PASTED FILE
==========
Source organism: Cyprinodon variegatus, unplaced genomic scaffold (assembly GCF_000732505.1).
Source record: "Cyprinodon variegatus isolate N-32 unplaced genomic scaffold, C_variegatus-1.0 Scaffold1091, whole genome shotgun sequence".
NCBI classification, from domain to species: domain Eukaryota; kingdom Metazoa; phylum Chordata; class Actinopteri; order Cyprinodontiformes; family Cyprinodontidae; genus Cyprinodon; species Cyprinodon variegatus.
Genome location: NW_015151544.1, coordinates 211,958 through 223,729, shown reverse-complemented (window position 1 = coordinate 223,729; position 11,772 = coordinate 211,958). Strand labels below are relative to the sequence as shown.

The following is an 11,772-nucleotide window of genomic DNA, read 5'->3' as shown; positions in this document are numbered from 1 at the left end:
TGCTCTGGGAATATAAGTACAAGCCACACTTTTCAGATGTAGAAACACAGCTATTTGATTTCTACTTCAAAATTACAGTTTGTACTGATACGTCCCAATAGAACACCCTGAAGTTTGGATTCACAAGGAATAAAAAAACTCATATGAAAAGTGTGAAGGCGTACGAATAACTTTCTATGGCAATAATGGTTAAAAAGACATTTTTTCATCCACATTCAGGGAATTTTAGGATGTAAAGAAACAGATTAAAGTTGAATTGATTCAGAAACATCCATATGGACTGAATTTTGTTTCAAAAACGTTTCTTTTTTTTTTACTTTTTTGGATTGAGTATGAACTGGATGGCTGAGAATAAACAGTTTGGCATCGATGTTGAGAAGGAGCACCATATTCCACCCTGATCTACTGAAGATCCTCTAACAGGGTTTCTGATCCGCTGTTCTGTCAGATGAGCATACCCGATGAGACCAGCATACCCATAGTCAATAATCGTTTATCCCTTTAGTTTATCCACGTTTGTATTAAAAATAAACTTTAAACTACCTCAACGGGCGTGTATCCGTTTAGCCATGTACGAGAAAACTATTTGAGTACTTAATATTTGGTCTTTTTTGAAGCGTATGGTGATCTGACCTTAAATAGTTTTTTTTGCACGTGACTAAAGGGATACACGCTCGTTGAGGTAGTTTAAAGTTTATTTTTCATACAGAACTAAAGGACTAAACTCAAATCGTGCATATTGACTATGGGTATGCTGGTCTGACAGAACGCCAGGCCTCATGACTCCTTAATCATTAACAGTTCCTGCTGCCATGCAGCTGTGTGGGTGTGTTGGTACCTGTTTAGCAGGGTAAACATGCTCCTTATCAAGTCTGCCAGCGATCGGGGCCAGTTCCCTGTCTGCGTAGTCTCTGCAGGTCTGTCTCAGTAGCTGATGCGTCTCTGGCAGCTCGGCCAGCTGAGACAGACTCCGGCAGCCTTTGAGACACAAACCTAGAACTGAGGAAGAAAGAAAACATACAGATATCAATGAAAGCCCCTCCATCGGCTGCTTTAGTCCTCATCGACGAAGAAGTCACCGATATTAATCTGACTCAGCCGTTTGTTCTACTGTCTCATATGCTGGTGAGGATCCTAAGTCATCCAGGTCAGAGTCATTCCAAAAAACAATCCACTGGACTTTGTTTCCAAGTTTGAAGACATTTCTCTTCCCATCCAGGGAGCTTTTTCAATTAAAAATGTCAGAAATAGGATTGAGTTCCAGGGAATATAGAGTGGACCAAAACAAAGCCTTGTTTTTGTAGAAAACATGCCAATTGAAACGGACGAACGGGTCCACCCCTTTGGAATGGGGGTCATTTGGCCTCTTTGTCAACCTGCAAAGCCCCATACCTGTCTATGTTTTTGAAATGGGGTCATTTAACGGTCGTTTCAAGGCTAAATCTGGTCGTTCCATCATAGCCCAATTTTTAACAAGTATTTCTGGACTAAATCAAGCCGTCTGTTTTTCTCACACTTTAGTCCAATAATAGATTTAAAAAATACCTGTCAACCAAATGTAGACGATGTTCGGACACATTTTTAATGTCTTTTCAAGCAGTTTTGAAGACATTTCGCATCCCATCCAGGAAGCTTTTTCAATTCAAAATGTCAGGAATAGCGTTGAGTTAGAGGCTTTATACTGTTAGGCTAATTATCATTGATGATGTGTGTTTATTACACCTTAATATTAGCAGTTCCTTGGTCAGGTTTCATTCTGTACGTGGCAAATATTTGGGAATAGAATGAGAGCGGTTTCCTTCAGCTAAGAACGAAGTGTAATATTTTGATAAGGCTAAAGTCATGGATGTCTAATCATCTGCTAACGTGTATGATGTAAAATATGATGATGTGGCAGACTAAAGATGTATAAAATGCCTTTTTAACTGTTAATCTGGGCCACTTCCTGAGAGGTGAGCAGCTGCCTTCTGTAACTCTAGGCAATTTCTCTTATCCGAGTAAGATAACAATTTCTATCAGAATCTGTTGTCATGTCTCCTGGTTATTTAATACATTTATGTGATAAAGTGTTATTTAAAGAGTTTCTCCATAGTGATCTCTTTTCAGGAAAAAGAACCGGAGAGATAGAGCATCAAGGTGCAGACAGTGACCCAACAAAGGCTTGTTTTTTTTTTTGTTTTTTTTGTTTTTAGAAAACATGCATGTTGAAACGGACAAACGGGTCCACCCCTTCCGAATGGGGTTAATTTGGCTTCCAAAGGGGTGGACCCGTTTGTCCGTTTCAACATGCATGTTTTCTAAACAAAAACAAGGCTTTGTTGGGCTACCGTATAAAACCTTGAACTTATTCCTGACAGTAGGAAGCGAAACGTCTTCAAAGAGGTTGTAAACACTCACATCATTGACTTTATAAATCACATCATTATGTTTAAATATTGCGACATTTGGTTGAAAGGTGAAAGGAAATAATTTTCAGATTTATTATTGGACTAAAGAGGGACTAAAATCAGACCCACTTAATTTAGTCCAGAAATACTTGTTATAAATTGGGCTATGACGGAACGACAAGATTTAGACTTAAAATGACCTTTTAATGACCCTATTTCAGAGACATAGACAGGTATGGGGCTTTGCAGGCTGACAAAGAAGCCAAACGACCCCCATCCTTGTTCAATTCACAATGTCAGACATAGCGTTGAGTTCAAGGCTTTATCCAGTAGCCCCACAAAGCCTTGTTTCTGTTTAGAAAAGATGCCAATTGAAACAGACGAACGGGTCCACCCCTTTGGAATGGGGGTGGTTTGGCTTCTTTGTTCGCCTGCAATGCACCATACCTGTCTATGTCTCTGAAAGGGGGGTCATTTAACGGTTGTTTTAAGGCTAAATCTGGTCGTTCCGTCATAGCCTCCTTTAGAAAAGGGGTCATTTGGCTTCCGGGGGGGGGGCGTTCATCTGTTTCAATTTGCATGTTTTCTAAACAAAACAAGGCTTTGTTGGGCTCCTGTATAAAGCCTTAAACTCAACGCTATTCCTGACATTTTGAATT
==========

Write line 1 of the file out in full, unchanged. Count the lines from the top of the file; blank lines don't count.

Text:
Source organism: Cyprinodon variegatus, unplaced genomic scaffold (assembly GCF_000732505.1).